Today in Nepal, a Christian woman can legally share her faith and a Hindu man can openly give his life to Christ.
However, their right to do these things could soon vanish. If a draft for a new constitution is approved, Nepal could move from a secular state to a Hindu state and Christians caught in these activities could be arrested.
“Current updates indicate that Nepal will most likely remain a secular state, but nothing is absolute certain until the constitution comes out,” said a VOM partner in the country. “Many are still pushing for language in the constitution that would make conversion or sharing ones beliefs illegal, and in some parts of the country, traditionalists cling to cultural values that pose a threat to religious freedom.”
A vote on the new constitution – originally drafted in 2008 after a 240-year-old Hindu monarchy was abolished and Nepal was declared a secular republic – has been repeatedly delayed. However, as the country continues to rebuild from two devastating earthquakes that killed nearly 9,000 people earlier this year, many are wanting a new constitution quickly.
Nepali citizens have protested the draft’s proposal for the creation of federal states, while critics globally have decried the draft’s restrictions on religious freedom, specifically clause 3 of Article 31. It reads, ”In exercising the right entrusted by this article, any act which may be contrary to public health, public decency or morality or incitement to breach public peace or act to convert another person from one religion to another or any act or behavior to undermine or jeopardize the religion of each other is not allowed and such act shall be punishable by law.”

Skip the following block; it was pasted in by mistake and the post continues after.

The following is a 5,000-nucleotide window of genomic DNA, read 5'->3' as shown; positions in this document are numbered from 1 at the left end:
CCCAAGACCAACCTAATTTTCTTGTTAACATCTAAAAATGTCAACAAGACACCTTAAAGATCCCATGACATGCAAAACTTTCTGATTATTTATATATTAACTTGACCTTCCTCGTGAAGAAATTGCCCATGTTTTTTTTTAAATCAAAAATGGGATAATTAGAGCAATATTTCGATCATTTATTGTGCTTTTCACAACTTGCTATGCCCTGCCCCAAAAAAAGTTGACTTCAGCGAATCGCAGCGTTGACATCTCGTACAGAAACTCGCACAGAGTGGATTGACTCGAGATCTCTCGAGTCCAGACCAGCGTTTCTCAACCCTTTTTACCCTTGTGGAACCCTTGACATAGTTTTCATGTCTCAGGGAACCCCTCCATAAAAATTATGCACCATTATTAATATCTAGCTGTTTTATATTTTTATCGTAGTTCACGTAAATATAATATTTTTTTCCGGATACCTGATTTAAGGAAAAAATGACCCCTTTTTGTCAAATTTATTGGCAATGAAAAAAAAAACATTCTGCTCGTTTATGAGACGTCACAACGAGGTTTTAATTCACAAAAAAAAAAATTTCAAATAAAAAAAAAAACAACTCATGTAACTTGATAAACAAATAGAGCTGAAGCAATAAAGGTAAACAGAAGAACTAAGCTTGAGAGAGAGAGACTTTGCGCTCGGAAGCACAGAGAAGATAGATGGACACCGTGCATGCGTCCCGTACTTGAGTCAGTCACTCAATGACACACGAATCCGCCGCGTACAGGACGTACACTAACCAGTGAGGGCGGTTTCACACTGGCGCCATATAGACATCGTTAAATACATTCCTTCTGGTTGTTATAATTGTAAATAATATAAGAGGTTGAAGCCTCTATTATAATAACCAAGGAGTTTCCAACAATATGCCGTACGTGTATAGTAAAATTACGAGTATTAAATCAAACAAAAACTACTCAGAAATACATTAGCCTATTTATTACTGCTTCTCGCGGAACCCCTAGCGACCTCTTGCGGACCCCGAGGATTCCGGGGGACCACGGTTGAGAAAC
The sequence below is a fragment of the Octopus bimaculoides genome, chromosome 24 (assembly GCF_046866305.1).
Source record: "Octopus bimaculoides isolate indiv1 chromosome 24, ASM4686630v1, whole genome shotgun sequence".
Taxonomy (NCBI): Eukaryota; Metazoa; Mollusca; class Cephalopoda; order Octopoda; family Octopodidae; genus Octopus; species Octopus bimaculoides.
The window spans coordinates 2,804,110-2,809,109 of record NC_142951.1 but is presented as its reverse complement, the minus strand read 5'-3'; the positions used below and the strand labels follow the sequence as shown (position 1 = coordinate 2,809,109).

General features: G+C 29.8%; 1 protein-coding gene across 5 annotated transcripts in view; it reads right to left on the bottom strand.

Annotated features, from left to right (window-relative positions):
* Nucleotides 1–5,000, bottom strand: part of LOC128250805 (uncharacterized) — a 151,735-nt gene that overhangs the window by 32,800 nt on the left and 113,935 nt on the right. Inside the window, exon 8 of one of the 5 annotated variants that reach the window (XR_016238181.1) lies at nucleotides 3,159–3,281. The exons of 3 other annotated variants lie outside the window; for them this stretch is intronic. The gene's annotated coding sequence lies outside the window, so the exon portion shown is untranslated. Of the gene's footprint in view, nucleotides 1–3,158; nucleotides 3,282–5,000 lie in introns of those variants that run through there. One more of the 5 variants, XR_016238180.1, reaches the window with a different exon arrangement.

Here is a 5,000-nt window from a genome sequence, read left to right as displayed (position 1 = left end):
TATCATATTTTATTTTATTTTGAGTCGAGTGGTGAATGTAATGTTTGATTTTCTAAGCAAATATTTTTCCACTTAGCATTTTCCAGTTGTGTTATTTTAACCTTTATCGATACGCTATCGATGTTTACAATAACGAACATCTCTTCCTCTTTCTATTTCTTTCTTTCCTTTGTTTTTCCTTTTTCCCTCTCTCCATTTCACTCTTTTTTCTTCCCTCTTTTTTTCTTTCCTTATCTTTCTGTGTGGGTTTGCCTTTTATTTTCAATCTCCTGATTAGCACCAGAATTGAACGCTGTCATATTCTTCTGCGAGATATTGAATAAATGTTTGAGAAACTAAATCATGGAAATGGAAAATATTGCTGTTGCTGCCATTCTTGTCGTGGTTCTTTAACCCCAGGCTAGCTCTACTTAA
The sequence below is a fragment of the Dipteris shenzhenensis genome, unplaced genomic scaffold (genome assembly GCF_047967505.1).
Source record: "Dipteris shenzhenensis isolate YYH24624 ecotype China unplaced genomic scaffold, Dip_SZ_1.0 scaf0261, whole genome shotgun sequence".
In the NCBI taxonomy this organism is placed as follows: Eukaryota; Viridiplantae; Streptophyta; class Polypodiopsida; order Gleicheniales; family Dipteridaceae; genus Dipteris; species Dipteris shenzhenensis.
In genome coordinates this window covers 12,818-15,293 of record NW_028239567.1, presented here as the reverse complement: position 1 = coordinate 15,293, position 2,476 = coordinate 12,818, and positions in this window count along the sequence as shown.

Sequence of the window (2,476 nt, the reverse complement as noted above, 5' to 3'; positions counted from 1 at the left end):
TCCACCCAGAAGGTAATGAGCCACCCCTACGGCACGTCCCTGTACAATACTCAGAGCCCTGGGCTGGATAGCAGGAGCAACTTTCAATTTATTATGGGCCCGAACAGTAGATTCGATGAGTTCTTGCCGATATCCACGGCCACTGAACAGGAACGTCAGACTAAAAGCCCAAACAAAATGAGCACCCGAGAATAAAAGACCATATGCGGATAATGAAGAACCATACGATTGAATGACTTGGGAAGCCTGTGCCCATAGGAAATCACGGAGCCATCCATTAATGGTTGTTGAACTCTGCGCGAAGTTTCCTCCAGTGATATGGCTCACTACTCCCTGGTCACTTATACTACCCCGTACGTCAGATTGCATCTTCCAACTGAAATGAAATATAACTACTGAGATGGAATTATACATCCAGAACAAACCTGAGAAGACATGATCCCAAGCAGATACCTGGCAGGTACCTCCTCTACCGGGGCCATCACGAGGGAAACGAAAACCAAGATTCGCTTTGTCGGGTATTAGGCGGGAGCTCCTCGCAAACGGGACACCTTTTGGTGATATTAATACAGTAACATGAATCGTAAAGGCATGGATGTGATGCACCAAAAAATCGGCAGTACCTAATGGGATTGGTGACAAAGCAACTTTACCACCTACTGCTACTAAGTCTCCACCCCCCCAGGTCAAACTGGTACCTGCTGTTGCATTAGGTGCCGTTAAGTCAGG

If implemented, this would make it illegal to change one’s religion, to share one’s religion or even explain one’s religion. To pass, it would need to be approved by a two-thirds majority of the Constituent Assembly. Once that is reached, the speaker of the assembly would sign the new constitution and it would be presented to the country in an official ceremony led by the president.
“It is not certain yet whether the constitution will be promulgated, and if it does not come out then many people expect heightened tensions and even violence in the country,” the partner said. “Pray for peace in Nepal and for the Constituent Assembly, and for political parties to reach agreements during this time.”
Regardless of what happens, it will likely remain shameful for a family member to become a Christian in many parts of Nepal. Since converts can no longer participate in family traditions that go against Biblical teaching, family members are often ostracized from their communities, sometimes even kicked out of their home.
In addition to this, police don’t always enforce religious freedom laws.
“Maybe in Kathmandu they have laws about religious freedom, but here we have our own laws,” a local police officer in west Nepal recently said. “You cannot share your beliefs here.”
“Persecution of Christians will most likely continue in Nepal, so please pray against the heightened amount of anti-Christian rhetoric and the increase in persecution from Hindu fanatical groups,” Our VOM partner added. “Pray for perseverance for the believers who are the only Christian in their family, and for those who have been rejected for their faith by family and friends.”
Source: VOM Sources, World Watch Monitor